A new report released this week by The Joint United Nations Programme on HIV/AIDS (UNAIDS) in conjunction with the biennial International AIDS Conference shows that while much progress has been made in the fight against HIV/AIDS, a lot still needs to be done to address this global pandemic. The report, called Seizing the Moment, noted that targets previously set for 2020 have largely not been reached.
AIHA’s President & CEO David Greeley commented that “while COVID19 is a tragic and devastating public health crisis that consumes the world’s attention, with close to 551,000 deaths globally as of today, it is important not to forget the toll HIV/AIDS has taken and continues to take.”
According to the new report:
·      32.7 million people have died from AIDS-related illnesses since the start of the epidemic
·      690 000 people died from AIDS-related illnesses in 2019
·      75.7 million people have become infected with HIV since the start of the epidemic
·      1.7 million people became newly infected with HIV in 2019
·      38.0 million people globally were living with HIV in 2019
And while 25.4 million people were on antiretroviral therapy in 2019 (four times the number just a decade ago), 1/3 of those people with HIV are still not accessing treatment.
The UNAIDS report noted “unequal progress, with many vulnerable people and populations left behind, Around 62% of new HIV infections occurred among key populations and their sexual partners, including gay men and other men who have sex with men, sex workers, people who inject drugs and people in prison, despite them constituting a very small proportion of the general population. Stigma and discrimination, together with other social inequalities and exclusion, are proving to be key barriers.”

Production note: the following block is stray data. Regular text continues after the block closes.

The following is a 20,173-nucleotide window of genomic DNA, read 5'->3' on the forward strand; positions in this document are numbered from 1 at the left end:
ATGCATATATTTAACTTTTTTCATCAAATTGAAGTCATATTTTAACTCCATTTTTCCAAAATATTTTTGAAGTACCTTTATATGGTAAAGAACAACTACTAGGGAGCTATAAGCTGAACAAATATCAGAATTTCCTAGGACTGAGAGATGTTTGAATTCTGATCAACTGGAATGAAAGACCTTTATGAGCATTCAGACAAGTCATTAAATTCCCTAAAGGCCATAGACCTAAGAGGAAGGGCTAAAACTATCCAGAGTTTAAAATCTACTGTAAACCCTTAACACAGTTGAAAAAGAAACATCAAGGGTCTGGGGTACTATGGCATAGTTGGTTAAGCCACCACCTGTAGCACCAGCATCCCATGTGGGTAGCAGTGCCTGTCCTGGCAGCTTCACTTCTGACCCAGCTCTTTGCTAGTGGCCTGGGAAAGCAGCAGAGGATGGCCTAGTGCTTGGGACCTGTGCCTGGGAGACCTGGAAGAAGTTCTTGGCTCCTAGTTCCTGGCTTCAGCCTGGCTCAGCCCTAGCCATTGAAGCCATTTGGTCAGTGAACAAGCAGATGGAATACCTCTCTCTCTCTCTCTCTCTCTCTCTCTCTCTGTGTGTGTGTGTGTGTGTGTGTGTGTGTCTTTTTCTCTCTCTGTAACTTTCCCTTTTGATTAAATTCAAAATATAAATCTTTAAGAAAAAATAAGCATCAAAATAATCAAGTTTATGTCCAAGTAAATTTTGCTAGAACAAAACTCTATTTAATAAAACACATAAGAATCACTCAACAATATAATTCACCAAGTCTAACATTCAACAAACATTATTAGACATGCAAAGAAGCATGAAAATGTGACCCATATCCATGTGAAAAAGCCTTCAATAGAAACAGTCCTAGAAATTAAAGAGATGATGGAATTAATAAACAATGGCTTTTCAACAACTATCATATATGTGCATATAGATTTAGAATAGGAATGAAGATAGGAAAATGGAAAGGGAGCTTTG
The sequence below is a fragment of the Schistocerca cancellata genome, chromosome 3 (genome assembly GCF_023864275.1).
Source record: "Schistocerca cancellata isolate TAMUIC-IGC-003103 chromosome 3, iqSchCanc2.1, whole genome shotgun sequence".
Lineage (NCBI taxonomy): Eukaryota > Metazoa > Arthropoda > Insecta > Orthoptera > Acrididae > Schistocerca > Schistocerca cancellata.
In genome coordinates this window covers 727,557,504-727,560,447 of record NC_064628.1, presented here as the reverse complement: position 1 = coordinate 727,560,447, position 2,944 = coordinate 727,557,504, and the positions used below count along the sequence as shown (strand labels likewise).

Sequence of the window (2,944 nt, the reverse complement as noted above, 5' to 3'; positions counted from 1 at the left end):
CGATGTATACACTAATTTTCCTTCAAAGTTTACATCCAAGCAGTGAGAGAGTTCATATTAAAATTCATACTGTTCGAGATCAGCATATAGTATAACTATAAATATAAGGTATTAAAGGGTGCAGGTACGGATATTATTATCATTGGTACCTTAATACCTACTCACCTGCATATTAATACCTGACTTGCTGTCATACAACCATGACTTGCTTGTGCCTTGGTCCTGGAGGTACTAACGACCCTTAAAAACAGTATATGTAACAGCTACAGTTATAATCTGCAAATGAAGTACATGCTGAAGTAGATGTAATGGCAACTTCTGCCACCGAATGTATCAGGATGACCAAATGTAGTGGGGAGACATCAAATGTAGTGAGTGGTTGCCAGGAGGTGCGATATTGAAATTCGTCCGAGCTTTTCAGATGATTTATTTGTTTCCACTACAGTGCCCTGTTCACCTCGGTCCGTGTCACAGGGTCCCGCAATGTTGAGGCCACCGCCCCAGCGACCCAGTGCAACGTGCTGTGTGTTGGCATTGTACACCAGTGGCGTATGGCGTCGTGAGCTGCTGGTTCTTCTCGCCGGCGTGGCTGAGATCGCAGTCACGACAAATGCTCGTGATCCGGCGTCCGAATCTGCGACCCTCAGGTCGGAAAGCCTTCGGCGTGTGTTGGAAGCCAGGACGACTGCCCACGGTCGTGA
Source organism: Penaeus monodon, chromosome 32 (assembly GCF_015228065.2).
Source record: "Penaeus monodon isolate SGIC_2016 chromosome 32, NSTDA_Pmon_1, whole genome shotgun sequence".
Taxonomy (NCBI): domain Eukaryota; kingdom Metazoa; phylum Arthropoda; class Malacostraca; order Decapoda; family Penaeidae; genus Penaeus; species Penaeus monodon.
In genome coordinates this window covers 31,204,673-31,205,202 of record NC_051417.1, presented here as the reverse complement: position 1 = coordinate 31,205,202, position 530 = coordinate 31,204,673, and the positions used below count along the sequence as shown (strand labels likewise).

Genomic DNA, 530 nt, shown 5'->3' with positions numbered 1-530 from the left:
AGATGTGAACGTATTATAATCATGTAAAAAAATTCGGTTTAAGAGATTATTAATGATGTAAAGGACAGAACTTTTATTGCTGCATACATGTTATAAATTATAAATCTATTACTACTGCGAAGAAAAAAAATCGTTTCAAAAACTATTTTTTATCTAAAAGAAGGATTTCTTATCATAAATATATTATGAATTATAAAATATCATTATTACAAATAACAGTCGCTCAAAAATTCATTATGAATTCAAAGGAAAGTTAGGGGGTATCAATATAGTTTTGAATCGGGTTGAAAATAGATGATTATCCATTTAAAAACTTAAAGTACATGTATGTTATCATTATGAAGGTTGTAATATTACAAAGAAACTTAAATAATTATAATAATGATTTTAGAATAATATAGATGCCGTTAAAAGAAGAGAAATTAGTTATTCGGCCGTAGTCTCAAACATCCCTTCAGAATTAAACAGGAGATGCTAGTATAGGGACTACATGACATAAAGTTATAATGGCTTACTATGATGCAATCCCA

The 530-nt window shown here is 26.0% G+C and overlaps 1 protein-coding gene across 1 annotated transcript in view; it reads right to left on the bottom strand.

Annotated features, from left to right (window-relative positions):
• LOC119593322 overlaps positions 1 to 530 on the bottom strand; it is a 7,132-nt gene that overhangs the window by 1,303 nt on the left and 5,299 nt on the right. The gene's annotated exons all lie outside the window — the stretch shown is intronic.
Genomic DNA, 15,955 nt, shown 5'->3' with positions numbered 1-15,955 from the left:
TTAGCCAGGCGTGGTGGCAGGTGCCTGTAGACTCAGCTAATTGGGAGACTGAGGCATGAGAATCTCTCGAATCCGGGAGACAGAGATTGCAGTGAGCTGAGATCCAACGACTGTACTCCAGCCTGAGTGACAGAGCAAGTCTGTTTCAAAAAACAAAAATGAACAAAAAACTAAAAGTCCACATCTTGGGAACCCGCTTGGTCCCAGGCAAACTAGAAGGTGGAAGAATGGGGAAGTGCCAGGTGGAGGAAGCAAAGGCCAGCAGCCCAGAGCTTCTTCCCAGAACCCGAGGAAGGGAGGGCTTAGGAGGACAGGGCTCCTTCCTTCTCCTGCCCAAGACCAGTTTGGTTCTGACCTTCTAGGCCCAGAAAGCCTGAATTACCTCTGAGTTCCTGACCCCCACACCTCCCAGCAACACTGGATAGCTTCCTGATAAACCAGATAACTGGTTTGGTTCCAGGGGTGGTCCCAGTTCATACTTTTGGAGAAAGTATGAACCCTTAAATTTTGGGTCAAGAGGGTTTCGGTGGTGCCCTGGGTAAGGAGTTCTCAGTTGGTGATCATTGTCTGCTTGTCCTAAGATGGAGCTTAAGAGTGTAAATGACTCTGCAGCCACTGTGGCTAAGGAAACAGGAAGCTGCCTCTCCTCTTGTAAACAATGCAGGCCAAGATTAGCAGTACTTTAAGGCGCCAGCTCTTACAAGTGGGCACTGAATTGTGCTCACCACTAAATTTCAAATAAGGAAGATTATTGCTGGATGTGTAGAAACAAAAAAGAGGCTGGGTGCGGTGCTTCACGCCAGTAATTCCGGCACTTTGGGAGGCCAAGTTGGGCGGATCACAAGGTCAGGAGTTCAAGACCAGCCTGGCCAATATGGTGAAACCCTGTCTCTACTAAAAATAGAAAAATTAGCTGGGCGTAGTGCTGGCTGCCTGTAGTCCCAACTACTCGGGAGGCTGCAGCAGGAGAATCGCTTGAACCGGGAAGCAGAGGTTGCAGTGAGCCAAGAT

For several years now, AIHA has been working with “Key Populations” and “Vulnerable Groups” to address this challenge. In September 2019, AIHA was awarded a 5-year grant by the US Center for Disease Control and Prevention (CDC) to, among other things, work with civil society groups representing Key Populations to increase their capacity to address HIV/AIDS in their communities. In the first year of the project, AIHA is implementing activities in Thailand and Laos in Southeast Asia; Zambia, Tanzania, Nigeria, and Kenya in sub-Saharan Africa; and Guatemala in Latin America.
The UNAIDS report also noted the interrelation between COVID19 and HIV/AIDS and warned against rising HIV infection rates and reduced access to treatment due to COVID and related lockdowns. AIHA has been active in the fight against COVID, assisting the Government of Ethiopia in their response with support from the Bill & Melinda Gates Foundation.
Finally, the UNAIDS report noted the importance of strengthening health systems and the health workforce as critical in the fight against HIV/AIDS, citing the work of The Lancet Global Health Commission on High Quality Health Systems in the SDG Era which found that “health systems across the world were operating inefficiently, largely due to fragmented services that also compromise the quality of care provided. It is estimated that approximately 8.6 million deaths per year in low- and middle-income countries (including almost 300 000 among people living with HIV) could be attributed to the less-than ideal functioning of health systems.”
For 30 years, AIHA has provided technical assistance to help low- and middle-income countries build the health system and human resource capacity needed to create a strong foundation for delivering high-quality, inclusive health services – services that support universal health coverage and underpin global health security. AIHA’s comprehensive, holistic, and multi-pillar approach to health system strengthening and health workforce development has enabled us to achieve sustainable outcomes through more than 200 partnerships and initiatives in more than 40 countries in sub-Saharan Africa, Central and Eastern Europe, Asia, South America, and the Caribbean, many of which have been in the area of HIV/AIDS prevention, care, counseling and treatment.